Ciao!

Arrivederci! 

After much deliberation, consternation, and clearing up a few misunderstandings, I decided to attend the writing conference in Italy that I wrote about back in April. (It turned out there were rooms still available at the hotel where the workshop is being held, and there will be group transportation from Rome to Recanati, so I can stop worrying about pitching a tent on a hillside or ending up in Sicily.) 



I've taken on a lot of additional freelance work to avoid having to start a GoFundMe campaign (but thank you, Rose, for supporting that idea!), which is why it's taken me a while to write this post.

Plus, maybe it's that notorious old spoilsport known as "mom guilt," but it feels wildly self-indulgent to leave the country during the summer and jet off in an attempt to recapture the kind of creativity that goes beyond trying a new taco recipe. 

When I tell people I'm going, I hear that imaginary record scratch, like, "Wait, really? Alone?" and I feel like a 47-year-old runaway.

And yet, last year, I attended more wakes and funerals than I'd care to remember. In almost every case – aunt, cousin, longtime family friend, childhood neighbor, usher in our wedding, college roommate's mom – the deceased had so much life left in them, so much living yet to do. 

And so, each time I'd pull a black dress from my closet, buy a sympathy or mass card, and extend my condolences, I was hit with an overwhelming sense of how short life is. How you only go around once. How sometimes you don't get another chance to pursue a goal or follow a dream. Every cliche about seizing the day circled through my mind and I kept having the same feeling: I want to go to Italy. Random, I know, but there it was.

When my husband and I visited Rome and Florence 17 years ago, we were on a tour and we were by far the youngest people in the group. Unfortunately, our traveling companions were falling down like bowling pins, breaking bones, and getting pickpocketed, all while blaming the cobblestone streets, red wine, and inferior lighting. Over a frothy cappuccino, I vowed that we should see the world while we were still physically able. But, alas, many things – children, home repairs, financial concerns – have taken priority or gotten in the way, and the place I visit most now is my local ShopRite. On a good day, I also travel to my nearby library.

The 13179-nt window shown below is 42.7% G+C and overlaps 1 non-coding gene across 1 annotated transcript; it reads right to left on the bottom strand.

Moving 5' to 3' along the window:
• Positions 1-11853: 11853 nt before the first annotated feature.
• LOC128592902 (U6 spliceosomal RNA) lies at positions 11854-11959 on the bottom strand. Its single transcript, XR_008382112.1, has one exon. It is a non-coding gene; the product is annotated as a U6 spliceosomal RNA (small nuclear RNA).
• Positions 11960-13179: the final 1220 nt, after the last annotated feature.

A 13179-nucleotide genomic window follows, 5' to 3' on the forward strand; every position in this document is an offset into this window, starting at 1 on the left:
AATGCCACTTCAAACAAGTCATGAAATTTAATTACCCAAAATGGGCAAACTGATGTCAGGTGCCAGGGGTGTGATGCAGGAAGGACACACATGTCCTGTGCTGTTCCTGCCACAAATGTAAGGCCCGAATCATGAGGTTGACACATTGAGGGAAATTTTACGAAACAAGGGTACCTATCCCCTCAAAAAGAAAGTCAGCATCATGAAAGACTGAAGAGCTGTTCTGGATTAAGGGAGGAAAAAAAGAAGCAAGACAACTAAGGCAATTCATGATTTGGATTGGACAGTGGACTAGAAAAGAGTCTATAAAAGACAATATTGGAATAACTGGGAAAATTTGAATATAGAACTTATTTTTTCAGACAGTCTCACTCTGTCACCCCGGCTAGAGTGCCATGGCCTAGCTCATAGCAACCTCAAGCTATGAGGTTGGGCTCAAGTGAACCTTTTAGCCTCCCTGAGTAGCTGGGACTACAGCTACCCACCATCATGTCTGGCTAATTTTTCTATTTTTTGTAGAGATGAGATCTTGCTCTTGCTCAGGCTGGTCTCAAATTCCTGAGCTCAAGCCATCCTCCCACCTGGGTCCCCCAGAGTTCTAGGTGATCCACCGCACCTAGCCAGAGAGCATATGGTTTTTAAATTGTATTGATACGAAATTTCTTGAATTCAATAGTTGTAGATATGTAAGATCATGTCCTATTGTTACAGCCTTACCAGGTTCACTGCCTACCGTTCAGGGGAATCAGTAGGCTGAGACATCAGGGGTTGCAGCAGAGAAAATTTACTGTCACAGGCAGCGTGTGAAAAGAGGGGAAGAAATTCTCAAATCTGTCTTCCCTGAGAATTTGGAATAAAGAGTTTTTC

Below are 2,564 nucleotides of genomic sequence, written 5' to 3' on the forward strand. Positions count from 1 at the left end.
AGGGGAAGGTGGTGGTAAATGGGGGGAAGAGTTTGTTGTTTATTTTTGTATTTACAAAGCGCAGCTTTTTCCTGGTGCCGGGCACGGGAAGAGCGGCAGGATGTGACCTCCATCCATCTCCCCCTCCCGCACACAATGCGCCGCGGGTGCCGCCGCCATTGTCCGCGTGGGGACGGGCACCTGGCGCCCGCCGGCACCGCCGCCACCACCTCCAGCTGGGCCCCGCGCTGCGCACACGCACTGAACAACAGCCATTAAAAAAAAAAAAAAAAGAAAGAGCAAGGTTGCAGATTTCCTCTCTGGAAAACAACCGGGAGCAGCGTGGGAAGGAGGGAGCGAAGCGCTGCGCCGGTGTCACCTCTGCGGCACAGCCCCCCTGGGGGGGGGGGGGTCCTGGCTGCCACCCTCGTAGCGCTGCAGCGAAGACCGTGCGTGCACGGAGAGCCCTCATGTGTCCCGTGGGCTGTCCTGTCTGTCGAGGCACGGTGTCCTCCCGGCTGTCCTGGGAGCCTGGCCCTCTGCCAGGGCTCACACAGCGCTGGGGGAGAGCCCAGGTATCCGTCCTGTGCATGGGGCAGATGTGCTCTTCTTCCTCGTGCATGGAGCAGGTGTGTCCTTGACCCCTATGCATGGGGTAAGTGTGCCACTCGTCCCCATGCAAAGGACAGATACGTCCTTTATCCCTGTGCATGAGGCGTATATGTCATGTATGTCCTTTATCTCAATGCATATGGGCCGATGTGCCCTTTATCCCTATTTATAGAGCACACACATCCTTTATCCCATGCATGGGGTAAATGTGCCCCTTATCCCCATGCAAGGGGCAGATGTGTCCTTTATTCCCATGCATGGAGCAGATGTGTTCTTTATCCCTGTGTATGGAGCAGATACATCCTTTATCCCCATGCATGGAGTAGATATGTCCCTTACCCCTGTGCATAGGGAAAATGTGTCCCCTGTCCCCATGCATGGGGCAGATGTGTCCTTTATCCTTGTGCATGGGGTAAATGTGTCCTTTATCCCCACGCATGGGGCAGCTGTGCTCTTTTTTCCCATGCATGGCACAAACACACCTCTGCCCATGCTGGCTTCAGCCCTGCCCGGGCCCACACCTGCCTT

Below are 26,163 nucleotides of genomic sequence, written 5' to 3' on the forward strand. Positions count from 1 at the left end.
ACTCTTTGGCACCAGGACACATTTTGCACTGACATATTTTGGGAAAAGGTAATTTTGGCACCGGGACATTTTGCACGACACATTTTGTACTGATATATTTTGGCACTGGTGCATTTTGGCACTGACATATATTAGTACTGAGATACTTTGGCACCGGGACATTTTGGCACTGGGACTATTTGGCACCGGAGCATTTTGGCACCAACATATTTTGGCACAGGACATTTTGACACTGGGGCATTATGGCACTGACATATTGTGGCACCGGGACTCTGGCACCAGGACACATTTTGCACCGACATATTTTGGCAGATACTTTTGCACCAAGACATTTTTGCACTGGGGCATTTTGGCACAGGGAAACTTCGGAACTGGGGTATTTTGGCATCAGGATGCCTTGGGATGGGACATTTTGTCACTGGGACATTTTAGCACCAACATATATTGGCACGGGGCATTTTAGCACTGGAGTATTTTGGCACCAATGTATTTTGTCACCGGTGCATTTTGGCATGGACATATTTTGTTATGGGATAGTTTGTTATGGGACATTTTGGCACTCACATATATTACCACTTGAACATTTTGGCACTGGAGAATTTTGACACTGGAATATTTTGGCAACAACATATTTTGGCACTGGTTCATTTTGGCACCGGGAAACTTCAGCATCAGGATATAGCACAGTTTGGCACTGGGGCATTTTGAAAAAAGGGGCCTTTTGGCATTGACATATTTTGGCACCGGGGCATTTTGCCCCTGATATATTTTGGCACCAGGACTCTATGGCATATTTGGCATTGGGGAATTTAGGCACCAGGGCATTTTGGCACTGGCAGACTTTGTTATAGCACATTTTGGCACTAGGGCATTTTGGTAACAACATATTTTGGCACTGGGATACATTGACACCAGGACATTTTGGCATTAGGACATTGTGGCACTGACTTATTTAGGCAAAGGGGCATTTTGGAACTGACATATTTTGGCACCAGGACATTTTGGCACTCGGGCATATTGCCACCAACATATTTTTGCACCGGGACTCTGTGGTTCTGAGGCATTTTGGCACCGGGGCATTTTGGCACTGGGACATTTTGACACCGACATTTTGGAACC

So, when I saw the application for this conference, I felt, as wacky as it sounds, that the universe was sending me an invitation. How could I decline? 

I'm extremely fortunate in that my husband has been very supportive (or maybe he's just sick of me forcing him to discuss the disaster that is this season of "The Affair"), and has agreed to hold down the fort while I'm out of town. He's eager and ready, he says. (Talk to him next Wednesday by which time he'll have probably booked a one-way ticket to Nome, Alaska to avoid all talk of Fortnite and requests for more ice cream.) My mother, too, has encouraged me to go, reminding me that in life it's the things you don't do that you often regret more than the ones you've done. (Of course, she's never tried hot yoga or karaoke, but still...) She will also step up and see to it that every once in a while someone eats a vegetable or lifts up a toilet seat, and I'm beyond grateful. 

Of course, I still have my concerns:  Will I experience killer jet lag, fall asleep on the Leonardo Express train to downtown Rome, and wake up having been robbed of everything but my Old Navy underpants? When removed from the distractions of home, will I be as productive as I hope, or is the sound of my children chasing each other (and our cat) around the house actually the white noise that has become my secret sauce? Time will tell. 

This morning, the instructor who will lead the workshop sent us a piece to read before we arrive, and this quote from an interview with novelist Robert Olen Butler really captures the essence of what I'm trying to articulate. 

"There needs to be a seeking out of life experience. Art comes from life and the intense ravenous experience of life." 

So here's to art, life, and experience – and to not having my passport stolen at The Colosseum!

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